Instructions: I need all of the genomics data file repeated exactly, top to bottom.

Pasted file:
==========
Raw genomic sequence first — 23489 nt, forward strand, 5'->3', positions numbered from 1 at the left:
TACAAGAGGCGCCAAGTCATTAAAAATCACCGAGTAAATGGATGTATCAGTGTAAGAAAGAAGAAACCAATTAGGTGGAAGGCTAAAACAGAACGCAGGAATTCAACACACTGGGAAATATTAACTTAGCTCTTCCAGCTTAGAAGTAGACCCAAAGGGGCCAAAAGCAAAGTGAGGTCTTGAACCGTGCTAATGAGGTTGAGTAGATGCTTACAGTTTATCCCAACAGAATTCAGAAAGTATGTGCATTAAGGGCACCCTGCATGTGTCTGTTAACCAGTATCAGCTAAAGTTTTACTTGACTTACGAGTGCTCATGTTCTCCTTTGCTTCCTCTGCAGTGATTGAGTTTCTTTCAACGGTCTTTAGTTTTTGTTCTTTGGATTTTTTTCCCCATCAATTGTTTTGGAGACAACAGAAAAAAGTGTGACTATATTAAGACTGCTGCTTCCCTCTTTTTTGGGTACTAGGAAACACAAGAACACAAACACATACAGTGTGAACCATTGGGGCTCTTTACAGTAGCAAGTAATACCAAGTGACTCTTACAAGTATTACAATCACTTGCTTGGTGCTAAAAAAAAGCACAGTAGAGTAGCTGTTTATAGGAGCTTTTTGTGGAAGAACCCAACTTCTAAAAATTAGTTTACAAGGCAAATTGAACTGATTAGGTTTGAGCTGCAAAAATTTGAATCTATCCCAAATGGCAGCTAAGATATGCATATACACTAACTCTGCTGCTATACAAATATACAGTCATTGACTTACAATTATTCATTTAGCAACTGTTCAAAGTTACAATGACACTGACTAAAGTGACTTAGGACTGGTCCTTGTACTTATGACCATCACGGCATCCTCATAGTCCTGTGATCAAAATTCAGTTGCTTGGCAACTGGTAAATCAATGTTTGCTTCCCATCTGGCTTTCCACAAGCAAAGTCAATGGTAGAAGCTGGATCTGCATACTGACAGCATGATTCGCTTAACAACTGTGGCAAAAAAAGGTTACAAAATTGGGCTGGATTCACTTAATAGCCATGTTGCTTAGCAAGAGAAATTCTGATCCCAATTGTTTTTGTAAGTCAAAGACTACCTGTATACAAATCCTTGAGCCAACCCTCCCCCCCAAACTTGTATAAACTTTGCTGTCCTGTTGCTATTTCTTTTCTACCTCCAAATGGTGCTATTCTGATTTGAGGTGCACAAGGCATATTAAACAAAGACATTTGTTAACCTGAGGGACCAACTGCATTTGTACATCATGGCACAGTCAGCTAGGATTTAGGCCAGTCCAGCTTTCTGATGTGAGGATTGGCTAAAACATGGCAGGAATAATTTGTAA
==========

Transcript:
Raw genomic sequence first — 23489 nt, forward strand, 5'->3', positions numbered from 1 at the left:
TACAAGAGGCGCCAAGTCATTAAAAATCACCGAGTAAATGGATGTATCAGTGTAAGAAAGAAGAAACCAATTAGGTGGAAGGCTAAAACAGAACGCAGGAATTCAACACACTGGGAAATATTAACTTAGCTCTTCCAGCTTAGAAGTAGACCCAAAGGGGCCAAAAGCAAAGTGAGGTCTTGAACCGTGCTAATGAGGTTGAGTAGATGCTTACAGTTTATCCCAACAGAATTCAGAAAGTATGTGCATTAAGGGCACCCTGCATGTGTCTGTTAACCAGTATCAGCTAAAGTTTTACTTGACTTACGAGTGCTCATGTTCTCCTTTGCTTCCTCTGCAGTGATTGAGTTTCTTTCAACGGTCTTTAGTTTTTGTTCTTTGGATTTTTTTCCCCATCAATTGTTTTGGAGACAACAGAAAAAAGTGTGACTATATTAAGACTGCTGCTTCCCTCTTTTTTGGGTACTAGGAAACACAAGAACACAAACACATACAGTGTGAACCATTGGGGCTCTTTACAGTAGCAAGTAATACCAAGTGACTCTTACAAGTATTACAATCACTTGCTTGGTGCTAAAAAAAAGCACAGTAGAGTAGCTGTTTATAGGAGCTTTTTGTGGAAGAACCCAACTTCTAAAAATTAGTTTACAAGGCAAATTGAACTGATTAGGTTTGAGCTGCAAAAATTTGAATCTATCCCAAATGGCAGCTAAGATATGCATATACACTAACTCTGCTGCTATACAAATATACAGTCATTGACTTACAATTATTCATTTAGCAACTGTTCAAAGTTACAATGACACTGACTAAAGTGACTTAGGACTGGTCCTTGTACTTATGACCATCACGGCATCCTCATAGTCCTGTGATCAAAATTCAGTTGCTTGGCAACTGGTAAATCAATGTTTGCTTCCCATCTGGCTTTCCACAAGCAAAGTCAATGGTAGAAGCTGGATCTGCATACTGACAGCATGATTCGCTTAACAACTGTGGCAAAAAAAGGTTACAAAATTGGGCTGGATTCACTTAATAGCCATGTTGCTTAGCAAGAGAAATTCTGATCCCAATTGTTTTTGTAAGTCAAAGACTACCTGTATACAAATCCTTGAGCCAACCCTCCCCCCCAAACTTGTATAAACTTTGCTGTCCTGTTGCTATTTCTTTTCTACCTCCAAATGGTGCTATTCTGATTTGAGGTGCACAAGGCATATTAAACAAAGACATTTGTTAACCTGAGGGACCAACTGCATTTGTACATCATGGCACAGTCAGCTAGGATTTAGGCCAGTCCAGCTTTCTGATGTGAGGATTGGCTAAAACATGGCAGGAATAATTTGTAA